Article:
Current status of robotic surgery for gastric cancer

Koichi Suda, Yoshinori Ishida, Ichiro Uyama

Research output: Contribution to journalArticlepeer-review

2 Citations (Scopus)


Robotic surgery was launched in Japan in 2000. In particular, the development of the da Vinci S Surgical System was a major breakthrough. It was introduced in Japan for the first time through our hospital in January 2009. Since then, the number of surgical robots used has been dramatically increasing, with up to approximately 160 robots all over the country. To date, we have performed more than 500 robotic surgeries, including 180 gastrectomies, at our hospital. Our data suggest that compared with the conventional laparoscopic approach, the use of the da Vinci Surgical System in minimally invasive gastrectomy for gastric cancer might improve short-term outcomes, particularly in terms of preventing postoperative local complications. Thus, we believe that use of surgical robots become increasingly beneficial for more extensive resections and operations that require more advanced skills, even though a couple of issues remain to be solved, such as long operative time, high cost, and limited experience and evidence. In this article, the current status and future perspectives regarding robotic gastrectomy for gastric cancer are presented based on our experience and a review of the literature.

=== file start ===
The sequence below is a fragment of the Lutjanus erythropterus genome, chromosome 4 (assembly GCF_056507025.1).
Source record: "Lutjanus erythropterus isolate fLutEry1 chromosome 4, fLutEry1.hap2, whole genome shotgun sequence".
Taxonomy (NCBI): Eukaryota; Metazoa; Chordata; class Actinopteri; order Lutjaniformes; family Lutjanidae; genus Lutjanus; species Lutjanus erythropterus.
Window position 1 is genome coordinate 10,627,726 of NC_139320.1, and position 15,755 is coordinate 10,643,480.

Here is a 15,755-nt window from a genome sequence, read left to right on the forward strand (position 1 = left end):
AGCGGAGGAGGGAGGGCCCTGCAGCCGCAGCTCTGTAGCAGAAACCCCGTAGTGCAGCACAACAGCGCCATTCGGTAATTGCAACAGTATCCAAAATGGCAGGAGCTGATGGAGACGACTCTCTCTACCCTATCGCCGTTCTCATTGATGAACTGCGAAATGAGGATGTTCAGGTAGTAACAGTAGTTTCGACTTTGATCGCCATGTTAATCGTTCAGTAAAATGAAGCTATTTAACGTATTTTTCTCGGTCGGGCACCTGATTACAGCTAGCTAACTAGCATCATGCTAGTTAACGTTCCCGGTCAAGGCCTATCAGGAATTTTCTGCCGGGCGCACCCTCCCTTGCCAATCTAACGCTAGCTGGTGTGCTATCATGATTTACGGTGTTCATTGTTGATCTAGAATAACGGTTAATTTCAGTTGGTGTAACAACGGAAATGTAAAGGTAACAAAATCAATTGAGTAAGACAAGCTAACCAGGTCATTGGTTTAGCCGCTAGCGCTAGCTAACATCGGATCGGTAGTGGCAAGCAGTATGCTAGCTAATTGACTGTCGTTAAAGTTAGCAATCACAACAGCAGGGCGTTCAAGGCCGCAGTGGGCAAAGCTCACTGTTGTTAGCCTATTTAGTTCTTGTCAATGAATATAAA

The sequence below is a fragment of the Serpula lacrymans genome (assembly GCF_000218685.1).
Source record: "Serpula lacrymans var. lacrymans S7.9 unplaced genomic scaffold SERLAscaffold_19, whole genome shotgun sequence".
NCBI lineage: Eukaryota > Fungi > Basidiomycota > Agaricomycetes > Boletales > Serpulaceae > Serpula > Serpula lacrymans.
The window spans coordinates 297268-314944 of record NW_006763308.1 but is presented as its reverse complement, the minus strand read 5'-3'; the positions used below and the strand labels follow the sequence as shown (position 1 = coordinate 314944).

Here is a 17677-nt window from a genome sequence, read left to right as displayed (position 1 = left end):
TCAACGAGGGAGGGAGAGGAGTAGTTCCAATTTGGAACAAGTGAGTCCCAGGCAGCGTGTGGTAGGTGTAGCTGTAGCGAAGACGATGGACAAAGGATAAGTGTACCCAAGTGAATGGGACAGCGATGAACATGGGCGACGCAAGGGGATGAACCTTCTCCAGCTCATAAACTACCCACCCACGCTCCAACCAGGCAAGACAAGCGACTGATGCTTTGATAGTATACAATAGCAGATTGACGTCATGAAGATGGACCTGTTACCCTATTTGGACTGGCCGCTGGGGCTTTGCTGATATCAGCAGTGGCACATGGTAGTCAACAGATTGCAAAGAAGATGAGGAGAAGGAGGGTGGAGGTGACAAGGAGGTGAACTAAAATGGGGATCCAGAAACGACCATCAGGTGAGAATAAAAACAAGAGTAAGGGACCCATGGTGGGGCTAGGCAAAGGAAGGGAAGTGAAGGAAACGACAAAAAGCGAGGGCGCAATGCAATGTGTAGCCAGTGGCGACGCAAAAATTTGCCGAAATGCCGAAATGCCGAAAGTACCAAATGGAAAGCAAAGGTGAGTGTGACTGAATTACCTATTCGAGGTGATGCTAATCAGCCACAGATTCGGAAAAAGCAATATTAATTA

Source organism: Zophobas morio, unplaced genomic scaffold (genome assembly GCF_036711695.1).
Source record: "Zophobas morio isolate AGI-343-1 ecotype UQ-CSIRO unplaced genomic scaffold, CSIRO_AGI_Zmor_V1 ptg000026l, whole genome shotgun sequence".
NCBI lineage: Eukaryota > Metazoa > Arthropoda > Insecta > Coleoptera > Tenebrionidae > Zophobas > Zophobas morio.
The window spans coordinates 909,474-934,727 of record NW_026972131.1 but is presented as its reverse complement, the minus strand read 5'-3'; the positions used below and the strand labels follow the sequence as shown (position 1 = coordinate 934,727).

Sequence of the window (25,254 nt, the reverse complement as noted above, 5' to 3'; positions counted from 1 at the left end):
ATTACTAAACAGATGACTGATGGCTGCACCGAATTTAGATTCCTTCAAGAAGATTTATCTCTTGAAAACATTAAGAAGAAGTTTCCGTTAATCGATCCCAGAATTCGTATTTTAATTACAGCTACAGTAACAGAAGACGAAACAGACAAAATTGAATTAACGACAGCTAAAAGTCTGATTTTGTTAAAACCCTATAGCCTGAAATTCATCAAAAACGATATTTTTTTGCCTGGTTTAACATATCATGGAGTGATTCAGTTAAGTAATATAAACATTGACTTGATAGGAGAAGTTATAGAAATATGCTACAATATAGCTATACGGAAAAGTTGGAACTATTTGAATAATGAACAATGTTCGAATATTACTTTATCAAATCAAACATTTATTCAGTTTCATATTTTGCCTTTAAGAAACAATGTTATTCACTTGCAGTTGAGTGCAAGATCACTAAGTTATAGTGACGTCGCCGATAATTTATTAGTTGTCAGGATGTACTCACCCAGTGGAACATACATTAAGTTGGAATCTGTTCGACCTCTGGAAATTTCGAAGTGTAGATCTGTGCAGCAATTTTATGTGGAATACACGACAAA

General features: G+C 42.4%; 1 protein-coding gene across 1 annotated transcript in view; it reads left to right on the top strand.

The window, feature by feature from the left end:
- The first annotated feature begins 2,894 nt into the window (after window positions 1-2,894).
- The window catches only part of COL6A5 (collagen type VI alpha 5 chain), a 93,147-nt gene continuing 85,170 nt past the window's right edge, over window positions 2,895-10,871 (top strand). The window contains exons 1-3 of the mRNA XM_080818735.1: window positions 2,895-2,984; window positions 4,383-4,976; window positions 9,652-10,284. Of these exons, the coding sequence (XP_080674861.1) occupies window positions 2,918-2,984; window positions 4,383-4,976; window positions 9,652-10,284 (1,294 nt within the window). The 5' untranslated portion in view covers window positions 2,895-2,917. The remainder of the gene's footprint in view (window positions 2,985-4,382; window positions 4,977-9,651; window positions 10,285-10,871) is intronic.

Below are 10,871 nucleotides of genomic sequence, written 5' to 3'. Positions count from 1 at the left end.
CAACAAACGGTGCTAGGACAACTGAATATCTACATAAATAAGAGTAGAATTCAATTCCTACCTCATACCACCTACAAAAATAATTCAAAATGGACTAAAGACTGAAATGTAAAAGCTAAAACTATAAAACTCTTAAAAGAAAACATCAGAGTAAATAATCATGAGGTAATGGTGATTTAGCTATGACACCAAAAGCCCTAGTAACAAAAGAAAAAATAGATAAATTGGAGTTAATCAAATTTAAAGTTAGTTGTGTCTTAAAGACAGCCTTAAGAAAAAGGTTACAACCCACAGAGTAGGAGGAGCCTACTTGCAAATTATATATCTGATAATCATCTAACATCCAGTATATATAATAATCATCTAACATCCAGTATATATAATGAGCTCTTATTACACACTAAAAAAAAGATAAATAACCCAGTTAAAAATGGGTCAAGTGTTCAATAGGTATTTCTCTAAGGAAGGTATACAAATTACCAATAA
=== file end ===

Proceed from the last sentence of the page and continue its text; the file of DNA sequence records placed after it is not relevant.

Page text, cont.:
Original languageEnglish
Pages (from-to)1358-1361
Number of pages4
JournalJapanese Journal of Cancer and Chemotherapy
Issue number11
Publication statusPublished - 2014 Nov 1


  • Complications
  • Conventional laparoscopic gastrectomy
  • Gastric cancer
  • Robotic gastrectomy

ASJC Scopus subject areas

  • Oncology
  • Cancer Research


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